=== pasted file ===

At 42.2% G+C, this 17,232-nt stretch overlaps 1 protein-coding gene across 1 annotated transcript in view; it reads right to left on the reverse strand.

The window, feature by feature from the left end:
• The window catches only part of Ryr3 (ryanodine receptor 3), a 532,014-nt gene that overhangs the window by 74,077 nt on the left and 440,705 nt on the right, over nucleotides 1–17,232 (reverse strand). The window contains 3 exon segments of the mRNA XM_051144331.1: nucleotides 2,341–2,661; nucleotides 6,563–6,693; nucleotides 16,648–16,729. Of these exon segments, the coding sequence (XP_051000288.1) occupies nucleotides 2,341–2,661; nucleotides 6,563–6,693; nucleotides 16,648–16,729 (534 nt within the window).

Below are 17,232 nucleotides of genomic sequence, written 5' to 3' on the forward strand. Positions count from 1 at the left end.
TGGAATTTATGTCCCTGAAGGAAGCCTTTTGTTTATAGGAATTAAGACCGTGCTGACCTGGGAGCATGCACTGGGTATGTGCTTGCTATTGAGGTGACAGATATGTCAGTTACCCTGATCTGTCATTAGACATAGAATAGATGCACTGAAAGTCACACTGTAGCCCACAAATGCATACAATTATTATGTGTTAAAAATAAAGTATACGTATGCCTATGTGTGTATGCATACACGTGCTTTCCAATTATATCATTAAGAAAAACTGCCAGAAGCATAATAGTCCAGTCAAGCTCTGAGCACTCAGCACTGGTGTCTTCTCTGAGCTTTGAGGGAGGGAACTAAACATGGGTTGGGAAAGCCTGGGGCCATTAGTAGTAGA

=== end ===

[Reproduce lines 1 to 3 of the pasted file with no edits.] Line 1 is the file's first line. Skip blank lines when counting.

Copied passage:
At 42.2% G+C, this 17,232-nt stretch overlaps 1 protein-coding gene across 1 annotated transcript in view; it reads right to left on the reverse strand.

The window, feature by feature from the left end:
• The window catches only part of Ryr3 (ryanodine receptor 3), a 532,014-nt gene that overhangs the window by 74,077 nt on the left and 440,705 nt on the right, over nucleotides 1–17,232 (reverse strand). The window contains 3 exon segments of the mRNA XM_051144331.1: nucleotides 2,341–2,661; nucleotides 6,563–6,693; nucleotides 16,648–16,729. Of these exon segments, the coding sequence (XP_051000288.1) occupies nucleotides 2,341–2,661; nucleotides 6,563–6,693; nucleotides 16,648–16,729 (534 nt within the window).